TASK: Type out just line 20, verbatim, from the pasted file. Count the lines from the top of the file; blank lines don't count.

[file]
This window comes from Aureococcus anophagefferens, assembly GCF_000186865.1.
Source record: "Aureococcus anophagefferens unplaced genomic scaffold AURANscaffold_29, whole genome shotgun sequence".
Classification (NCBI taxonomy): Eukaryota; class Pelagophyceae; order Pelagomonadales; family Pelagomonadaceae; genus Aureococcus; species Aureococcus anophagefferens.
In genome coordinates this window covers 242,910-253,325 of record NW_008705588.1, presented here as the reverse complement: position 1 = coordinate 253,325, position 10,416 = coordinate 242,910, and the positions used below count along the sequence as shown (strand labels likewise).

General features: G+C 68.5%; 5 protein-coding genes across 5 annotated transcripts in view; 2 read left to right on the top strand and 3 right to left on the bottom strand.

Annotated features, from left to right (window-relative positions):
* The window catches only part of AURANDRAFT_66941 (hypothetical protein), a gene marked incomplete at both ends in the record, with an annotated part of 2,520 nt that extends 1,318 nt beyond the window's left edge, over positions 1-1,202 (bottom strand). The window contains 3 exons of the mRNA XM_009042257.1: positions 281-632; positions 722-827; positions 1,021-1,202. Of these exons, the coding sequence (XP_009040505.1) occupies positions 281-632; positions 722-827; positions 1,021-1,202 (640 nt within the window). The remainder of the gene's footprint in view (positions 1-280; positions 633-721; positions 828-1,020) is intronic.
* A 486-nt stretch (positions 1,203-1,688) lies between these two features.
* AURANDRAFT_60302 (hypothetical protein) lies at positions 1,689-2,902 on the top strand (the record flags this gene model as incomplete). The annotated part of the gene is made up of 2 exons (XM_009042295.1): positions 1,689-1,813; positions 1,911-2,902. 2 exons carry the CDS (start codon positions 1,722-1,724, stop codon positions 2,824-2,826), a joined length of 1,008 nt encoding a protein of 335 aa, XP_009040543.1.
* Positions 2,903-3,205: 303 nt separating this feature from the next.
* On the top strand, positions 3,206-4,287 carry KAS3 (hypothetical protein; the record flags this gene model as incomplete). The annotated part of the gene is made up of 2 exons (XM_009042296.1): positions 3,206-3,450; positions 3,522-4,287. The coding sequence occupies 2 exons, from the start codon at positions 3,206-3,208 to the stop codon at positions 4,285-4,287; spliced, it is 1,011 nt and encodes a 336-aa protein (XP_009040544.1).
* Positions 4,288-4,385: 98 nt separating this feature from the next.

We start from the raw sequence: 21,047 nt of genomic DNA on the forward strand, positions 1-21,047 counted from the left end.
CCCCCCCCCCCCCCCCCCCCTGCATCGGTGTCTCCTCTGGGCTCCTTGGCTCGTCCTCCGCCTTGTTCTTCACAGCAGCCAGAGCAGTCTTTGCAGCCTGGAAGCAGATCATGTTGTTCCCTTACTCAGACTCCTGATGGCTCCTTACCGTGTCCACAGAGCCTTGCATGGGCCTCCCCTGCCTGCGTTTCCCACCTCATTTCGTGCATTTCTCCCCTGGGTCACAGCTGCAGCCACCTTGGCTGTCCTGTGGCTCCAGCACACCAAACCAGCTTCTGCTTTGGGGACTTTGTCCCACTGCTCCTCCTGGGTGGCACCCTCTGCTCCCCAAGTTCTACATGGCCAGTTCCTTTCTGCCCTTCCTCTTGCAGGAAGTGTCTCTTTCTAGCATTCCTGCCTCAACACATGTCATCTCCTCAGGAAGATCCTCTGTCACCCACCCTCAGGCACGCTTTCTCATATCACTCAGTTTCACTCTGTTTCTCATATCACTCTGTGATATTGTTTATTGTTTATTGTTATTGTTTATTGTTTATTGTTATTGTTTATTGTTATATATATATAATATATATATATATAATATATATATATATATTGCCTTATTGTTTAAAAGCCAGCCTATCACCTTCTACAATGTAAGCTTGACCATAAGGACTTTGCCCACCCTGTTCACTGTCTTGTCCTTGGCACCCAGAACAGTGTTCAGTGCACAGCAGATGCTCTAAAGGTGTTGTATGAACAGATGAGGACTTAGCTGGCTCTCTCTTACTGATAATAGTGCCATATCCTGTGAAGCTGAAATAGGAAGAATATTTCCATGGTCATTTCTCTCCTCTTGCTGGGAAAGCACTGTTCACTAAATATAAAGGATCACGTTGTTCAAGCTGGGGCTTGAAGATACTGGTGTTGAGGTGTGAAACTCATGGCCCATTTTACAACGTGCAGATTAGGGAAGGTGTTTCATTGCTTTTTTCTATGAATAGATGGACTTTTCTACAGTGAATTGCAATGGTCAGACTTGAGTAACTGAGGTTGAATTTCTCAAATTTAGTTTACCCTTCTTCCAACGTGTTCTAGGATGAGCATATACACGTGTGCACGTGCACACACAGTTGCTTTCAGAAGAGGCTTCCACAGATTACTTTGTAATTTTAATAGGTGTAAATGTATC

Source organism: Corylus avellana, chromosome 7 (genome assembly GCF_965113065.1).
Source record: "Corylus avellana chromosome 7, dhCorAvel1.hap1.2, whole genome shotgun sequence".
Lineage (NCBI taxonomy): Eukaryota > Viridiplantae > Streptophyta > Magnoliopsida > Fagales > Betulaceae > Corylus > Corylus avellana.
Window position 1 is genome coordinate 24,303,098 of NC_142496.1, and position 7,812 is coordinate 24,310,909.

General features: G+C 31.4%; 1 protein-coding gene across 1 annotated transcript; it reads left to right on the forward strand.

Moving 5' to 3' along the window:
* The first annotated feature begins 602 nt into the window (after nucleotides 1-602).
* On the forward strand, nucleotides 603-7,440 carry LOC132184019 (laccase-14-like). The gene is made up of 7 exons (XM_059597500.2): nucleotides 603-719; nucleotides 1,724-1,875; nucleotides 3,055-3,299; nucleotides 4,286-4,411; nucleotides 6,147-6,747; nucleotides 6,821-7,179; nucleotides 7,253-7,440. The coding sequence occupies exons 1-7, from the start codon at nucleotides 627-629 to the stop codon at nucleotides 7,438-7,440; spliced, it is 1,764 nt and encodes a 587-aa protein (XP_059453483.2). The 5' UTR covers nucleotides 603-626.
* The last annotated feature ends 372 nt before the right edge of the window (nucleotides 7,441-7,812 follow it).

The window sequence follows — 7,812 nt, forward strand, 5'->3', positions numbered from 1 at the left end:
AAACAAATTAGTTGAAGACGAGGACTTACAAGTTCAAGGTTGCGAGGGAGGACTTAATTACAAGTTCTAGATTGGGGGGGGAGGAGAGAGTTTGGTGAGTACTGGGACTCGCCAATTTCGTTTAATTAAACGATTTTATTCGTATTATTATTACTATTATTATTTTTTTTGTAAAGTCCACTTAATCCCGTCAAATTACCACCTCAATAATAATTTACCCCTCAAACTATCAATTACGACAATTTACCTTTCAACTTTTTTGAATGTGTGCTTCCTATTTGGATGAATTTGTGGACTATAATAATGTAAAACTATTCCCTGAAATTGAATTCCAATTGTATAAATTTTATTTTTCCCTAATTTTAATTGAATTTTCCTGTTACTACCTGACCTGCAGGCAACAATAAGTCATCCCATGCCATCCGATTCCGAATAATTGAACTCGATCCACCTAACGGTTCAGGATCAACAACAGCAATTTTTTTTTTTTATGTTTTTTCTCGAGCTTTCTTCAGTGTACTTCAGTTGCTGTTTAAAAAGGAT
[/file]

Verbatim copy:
Moving 5' to 3' along the window: